On Thursday, antitrust attorney John Thorne told Congress that Apple’s upcoming privacy feature that will require developers to obtain user permission to track their data should be blocked by Federal regulators.
He also suggested that antitrust authorities should be enabled by Congress to force Apple to delay its upcoming privacy plans.
At the Worldwide Developer Conference 2020, Apple announced the App Tracking Transparency feature which would require developers to obtain consumer permission in order to continue tracking their data for advertising purposes. The feature will roll out in early spring with an iOS14 update, Apple announced last month.
At the event, the company also introduced App Privacy Labels which shows developers’ privacy information to users so that they can understand what data types they may have to share with before downloading an app.
Apple required devs to submit their privacy info before December 8th and the privacy labels went live on the App Store in mid-December. Last week, the company shared additional guidance for the labels.
John Thorne said that Apple’s new policy is anticompetitive, claiming that Apple will still be able to advertise based on user data. However, Apple said that it doesn’t show ads to users based on their data collected via IDFA.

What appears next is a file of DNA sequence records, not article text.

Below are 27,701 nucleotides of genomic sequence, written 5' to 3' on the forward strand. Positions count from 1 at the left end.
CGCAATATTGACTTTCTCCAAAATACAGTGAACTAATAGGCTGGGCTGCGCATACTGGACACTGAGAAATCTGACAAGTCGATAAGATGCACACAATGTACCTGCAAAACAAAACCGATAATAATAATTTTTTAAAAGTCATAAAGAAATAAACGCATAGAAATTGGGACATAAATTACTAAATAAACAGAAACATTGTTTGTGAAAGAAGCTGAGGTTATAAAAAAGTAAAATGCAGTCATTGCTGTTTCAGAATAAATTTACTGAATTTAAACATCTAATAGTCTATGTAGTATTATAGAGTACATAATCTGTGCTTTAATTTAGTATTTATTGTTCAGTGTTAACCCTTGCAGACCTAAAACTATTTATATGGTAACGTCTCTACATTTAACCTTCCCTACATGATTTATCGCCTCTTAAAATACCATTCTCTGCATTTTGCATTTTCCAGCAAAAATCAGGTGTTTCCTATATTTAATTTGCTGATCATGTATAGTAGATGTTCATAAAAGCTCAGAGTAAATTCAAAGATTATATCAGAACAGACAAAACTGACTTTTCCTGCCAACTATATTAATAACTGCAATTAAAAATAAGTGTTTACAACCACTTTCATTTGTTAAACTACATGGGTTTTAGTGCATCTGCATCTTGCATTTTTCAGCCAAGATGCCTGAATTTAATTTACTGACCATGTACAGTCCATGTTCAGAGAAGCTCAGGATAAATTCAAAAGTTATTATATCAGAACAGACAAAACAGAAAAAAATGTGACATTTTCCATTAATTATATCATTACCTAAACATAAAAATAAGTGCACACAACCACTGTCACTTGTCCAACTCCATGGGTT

Meanwhile, a coalition of advocacy groups which include Amnesty International, New America’s Open Technology Institute and the Electronic Frontier Foundation support Apple’s privacy practises.
“As Apple knows well, the widespread practice of tracking technology users’ online activity without their informed consent violates the fundamental human right to privacy,” they said last year in a letter to Apple.
As Apple’s privacy changes are expected to leave a huge impact on the advertising industry, ad tech companies have been criticizing Apple’s privacy settings accusing the company of being anticompetitive.
Thorne said that Apple’s settings will require developers ”to display a scary, false warning” while asking for user permission. ”The goal is to mislead users into withholding consent, not to encourage a fully informed decision,” he said.
However, Apple allows developers to show in-app screens to explain why they need the tracking permission in a better and more detailed way.
For example, Facebook recently started showing users a prompt in which it says that tracking will help them to show more personalized ads and ‘’support businesses that rely on ads to reach their customers.’’
Last week, a group of adtech companies including Chartboost, Fyber, InMobi, Liftoff, Singular, and Vungle formed the ‘Post-IDFA Alliance’ initiative to address mobile marketers’ concerns about Apple’s privacy changes.
Earlier this month, Snapchat-owner Snap Inc. said that Apple’s upcoming privacy changes could hurt its ad business.
Meanwhile, Google is also looking for an alternative to Apple’s App Tracking Transparency feature, according to the people familiar with the matter.